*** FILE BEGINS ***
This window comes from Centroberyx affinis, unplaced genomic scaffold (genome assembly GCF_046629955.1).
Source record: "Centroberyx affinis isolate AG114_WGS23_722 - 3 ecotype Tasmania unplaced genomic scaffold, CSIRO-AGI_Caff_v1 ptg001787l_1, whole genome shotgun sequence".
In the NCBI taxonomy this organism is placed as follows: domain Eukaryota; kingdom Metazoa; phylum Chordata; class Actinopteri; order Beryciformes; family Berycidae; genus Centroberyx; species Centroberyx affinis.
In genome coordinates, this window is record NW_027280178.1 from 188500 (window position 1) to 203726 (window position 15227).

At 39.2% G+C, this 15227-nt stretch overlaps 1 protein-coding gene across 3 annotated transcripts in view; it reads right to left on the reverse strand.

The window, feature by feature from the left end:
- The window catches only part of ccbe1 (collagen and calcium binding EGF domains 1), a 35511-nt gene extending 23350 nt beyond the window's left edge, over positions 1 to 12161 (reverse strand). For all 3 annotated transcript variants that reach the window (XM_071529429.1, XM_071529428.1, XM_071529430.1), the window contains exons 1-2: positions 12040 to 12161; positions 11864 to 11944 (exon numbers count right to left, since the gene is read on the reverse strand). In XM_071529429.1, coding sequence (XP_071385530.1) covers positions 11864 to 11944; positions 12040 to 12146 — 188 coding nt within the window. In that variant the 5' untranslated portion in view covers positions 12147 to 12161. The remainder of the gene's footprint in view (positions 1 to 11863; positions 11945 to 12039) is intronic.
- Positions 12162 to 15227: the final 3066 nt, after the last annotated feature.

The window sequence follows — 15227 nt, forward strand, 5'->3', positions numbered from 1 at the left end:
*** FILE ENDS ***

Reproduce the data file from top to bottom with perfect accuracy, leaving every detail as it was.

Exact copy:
This window comes from Centroberyx affinis, unplaced genomic scaffold (genome assembly GCF_046629955.1).
Source record: "Centroberyx affinis isolate AG114_WGS23_722 - 3 ecotype Tasmania unplaced genomic scaffold, CSIRO-AGI_Caff_v1 ptg001787l_1, whole genome shotgun sequence".
In the NCBI taxonomy this organism is placed as follows: domain Eukaryota; kingdom Metazoa; phylum Chordata; class Actinopteri; order Beryciformes; family Berycidae; genus Centroberyx; species Centroberyx affinis.
In genome coordinates, this window is record NW_027280178.1 from 188500 (window position 1) to 203726 (window position 15227).

At 39.2% G+C, this 15227-nt stretch overlaps 1 protein-coding gene across 3 annotated transcripts in view; it reads right to left on the reverse strand.

The window, feature by feature from the left end:
- The window catches only part of ccbe1 (collagen and calcium binding EGF domains 1), a 35511-nt gene extending 23350 nt beyond the window's left edge, over positions 1 to 12161 (reverse strand). For all 3 annotated transcript variants that reach the window (XM_071529429.1, XM_071529428.1, XM_071529430.1), the window contains exons 1-2: positions 12040 to 12161; positions 11864 to 11944 (exon numbers count right to left, since the gene is read on the reverse strand). In XM_071529429.1, coding sequence (XP_071385530.1) covers positions 11864 to 11944; positions 12040 to 12146 — 188 coding nt within the window. In that variant the 5' untranslated portion in view covers positions 12147 to 12161. The remainder of the gene's footprint in view (positions 1 to 11863; positions 11945 to 12039) is intronic.
- Positions 12162 to 15227: the final 3066 nt, after the last annotated feature.

The window sequence follows — 15227 nt, forward strand, 5'->3', positions numbered from 1 at the left end: